How Retirees Can Avoid a Big Spring Tax Bill

Use withholding, quarterly payments and RMDs to determine when the IRS taxes your retirement income.

Mature couple doing family finances at home
(Image credit: Copyright: Andrey Popov)

By now, you should have received—and carefully deployed—your tax refund, or noticed that the IRS happily cashed your check for the balance due. But before you stash away your 2015 tax papers, take one last look at the bottom line of your Form 1040.

If it shows that you owed the IRS or the IRS owed you more than $1,000, you face one more tax chore: Tweaking your tax payments for the rest of 2016 so the amount you pay in withholding and estimated payments comes closer to what you'll actually owe.

If you're still working, consider amending the Form W-4 on file with your employer. Boosting the number of allowances you claim will cut withholding and reduce next year's refund; reducing the number will do the opposite and reduce what you'll owe next spring. For someone in the 25% tax bracket, each allowance claimed or eliminated will result in an extra $1,000 less or more being withheld over the course of the year. Making the change midyear cuts that adjustment in half.

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So, if you got a $3,000 refund this year—and you expect this year's income and deductions to be similar to last year's—claiming an extra three withholding allowances starting in July would let you collect an extra $1,500 in your paychecks during the second half of the year, and cut next year's refund in half. Our easy-to-use taxwithholding calculator can help the 75% of taxpayers who get refunds each year figure how many extra allowances they should claim.

Paying the Piper on Retirement Income

Unlike wages, which are subject to mandatory withholding, it's up to you whether the IRS gets a crack at your Social Security benefits, pensions, annuities and IRA withdrawals as you get the money.

Withholding. With pension payouts, annuity payments and traditional IRA withdrawals, taxes will be withheld unless you file a Form W-4P putting the kibosh on it. The company that pays your pension or annuity should periodically remind you of your option to block withholding. Things are topsy-turvy with Social Security benefits. There will be no withholding unless you specifically ask for it by filing a Form W-4V. You can always change your mind later by filing a revised W-4V.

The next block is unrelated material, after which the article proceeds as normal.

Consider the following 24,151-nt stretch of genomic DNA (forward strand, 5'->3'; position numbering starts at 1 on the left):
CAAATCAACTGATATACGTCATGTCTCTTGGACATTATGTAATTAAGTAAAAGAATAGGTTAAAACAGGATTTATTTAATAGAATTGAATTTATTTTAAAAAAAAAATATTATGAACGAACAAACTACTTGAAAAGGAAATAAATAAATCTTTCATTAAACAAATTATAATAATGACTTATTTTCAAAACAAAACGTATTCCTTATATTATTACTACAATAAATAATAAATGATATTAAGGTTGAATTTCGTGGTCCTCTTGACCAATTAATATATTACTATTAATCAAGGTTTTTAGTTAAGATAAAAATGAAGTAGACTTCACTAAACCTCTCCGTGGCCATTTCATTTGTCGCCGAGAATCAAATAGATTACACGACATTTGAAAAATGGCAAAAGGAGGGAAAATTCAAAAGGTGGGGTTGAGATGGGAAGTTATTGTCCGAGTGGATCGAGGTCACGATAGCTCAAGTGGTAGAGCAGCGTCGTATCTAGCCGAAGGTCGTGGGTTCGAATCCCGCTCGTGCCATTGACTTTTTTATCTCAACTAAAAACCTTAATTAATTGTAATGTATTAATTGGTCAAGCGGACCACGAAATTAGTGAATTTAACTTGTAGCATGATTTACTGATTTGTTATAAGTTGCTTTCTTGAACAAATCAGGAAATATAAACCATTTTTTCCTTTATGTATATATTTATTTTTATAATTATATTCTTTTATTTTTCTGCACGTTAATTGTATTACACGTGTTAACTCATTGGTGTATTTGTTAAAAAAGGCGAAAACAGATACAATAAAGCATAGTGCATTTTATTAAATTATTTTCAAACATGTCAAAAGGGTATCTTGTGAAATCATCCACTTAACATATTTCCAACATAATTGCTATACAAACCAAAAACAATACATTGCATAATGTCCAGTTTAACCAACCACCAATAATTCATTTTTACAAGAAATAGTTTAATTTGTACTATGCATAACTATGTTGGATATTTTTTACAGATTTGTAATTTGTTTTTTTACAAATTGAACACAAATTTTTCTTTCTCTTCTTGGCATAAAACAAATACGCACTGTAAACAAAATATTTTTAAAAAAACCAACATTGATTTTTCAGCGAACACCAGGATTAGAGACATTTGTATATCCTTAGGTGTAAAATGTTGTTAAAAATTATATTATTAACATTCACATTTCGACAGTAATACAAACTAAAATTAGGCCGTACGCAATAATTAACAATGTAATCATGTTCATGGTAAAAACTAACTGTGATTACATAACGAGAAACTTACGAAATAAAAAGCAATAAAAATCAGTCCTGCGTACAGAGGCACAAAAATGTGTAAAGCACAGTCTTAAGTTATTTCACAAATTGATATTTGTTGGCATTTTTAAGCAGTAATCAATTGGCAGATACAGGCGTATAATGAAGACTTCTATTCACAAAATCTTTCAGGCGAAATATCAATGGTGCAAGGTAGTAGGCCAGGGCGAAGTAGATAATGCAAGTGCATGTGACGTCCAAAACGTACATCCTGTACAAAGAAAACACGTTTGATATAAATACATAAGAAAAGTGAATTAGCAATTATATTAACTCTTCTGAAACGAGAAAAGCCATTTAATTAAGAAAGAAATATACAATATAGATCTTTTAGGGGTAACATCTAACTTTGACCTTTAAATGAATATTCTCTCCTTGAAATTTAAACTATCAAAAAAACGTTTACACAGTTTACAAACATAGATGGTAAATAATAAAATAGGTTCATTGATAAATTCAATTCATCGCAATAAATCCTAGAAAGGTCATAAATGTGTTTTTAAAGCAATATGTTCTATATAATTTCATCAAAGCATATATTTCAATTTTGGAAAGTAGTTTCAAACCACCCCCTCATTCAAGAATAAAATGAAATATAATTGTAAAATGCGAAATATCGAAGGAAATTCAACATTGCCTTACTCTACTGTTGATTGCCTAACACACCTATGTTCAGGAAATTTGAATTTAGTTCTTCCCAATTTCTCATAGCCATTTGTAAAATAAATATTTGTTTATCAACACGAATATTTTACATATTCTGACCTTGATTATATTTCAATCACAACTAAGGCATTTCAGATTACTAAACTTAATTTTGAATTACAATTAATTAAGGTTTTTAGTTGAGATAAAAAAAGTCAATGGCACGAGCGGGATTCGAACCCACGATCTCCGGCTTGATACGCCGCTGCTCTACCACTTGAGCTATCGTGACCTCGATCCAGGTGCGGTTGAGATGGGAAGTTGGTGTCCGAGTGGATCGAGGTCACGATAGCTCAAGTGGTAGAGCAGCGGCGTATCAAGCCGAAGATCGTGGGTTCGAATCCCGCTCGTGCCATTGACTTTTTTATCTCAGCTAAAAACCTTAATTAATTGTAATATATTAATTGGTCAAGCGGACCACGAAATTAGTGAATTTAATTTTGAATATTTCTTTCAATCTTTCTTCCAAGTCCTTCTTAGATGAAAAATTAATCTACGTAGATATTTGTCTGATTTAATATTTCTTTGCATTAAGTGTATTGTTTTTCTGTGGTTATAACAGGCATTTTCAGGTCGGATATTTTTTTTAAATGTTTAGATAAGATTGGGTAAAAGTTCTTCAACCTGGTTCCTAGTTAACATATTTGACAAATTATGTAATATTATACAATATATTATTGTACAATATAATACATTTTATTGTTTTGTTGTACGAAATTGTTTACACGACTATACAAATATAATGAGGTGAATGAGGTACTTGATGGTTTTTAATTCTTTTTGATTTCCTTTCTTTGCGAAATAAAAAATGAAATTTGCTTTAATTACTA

Withholding isn't necessarily a bad thing, since it stretches the tax bill over the entire year. It might also make life easier if you would otherwise have to make estimated tax payments.

Quarterly payments. The alternative to withholding is to make quarterly estimated payments. You're supposed to if you'll owe more than $1,000 in tax for the year beyond what's covered by withholding. Otherwise, you can be penalized for underpayment of taxes.To figure out how much to send in, you need to estimate your taxable income for the year, your deductions, credits and everything else that goes into figuring your tax bill. Subtract the amount that will be covered by withholding and the remainder is due in four payments. Don't assume the payments are due at neat, three-month intervals. The first is due April 15, the same time as your return for the previous year. Then two months later on June 15, three months after that on September 15, and finally four months later on January 15 of the following year. Use IRS Form 1040-ES to figure your quarterly payments.

RMD solution. Retirees taking required minimum distributions from traditional IRAs may have an extra option for meeting the tax law's pay-as-you-go demand. If you don't need the required distribution to live on, wait until December to take the money. And ask your IRA sponsor to hold back a big chunk of it for the IRS—enough to cover your estimated tax on both the RMD and other taxable income as well, including investment income such as interest, dividends and capital gains.

Although estimated tax payments are considered made when you send in the checks—and must be paid as you receive your income during the year—amounts withheld from IRA distributions are considered paid throughout the year, even if made in a lump-sum payment at year-end. So, if your RMD is large enough to cover your tax bill, you can keep your cash safely ensconced in its tax shelter most of the year and still avoid the underpayment penalty.

Kevin McCormally
Chief Content Officer, Kiplinger Washington Editors
McCormally retired in 2018 after more than 40 years at Kiplinger. He joined Kiplinger in 1977 as a reporter specializing in taxes, retirement, credit and other personal finance issues. He is the author and editor of many books, helped develop and improve popular tax-preparation software programs, and has written and appeared in several educational videos. In 2005, he was named Editorial Director of The Kiplinger Washington Editors, responsible for overseeing all of our publications and Web site. At the time, Editor in Chief Knight Kiplinger called McCormally "the watchdog of editorial quality, integrity and fairness in all that we do." In 2015, Kevin was named Chief Content Officer and Senior Vice President.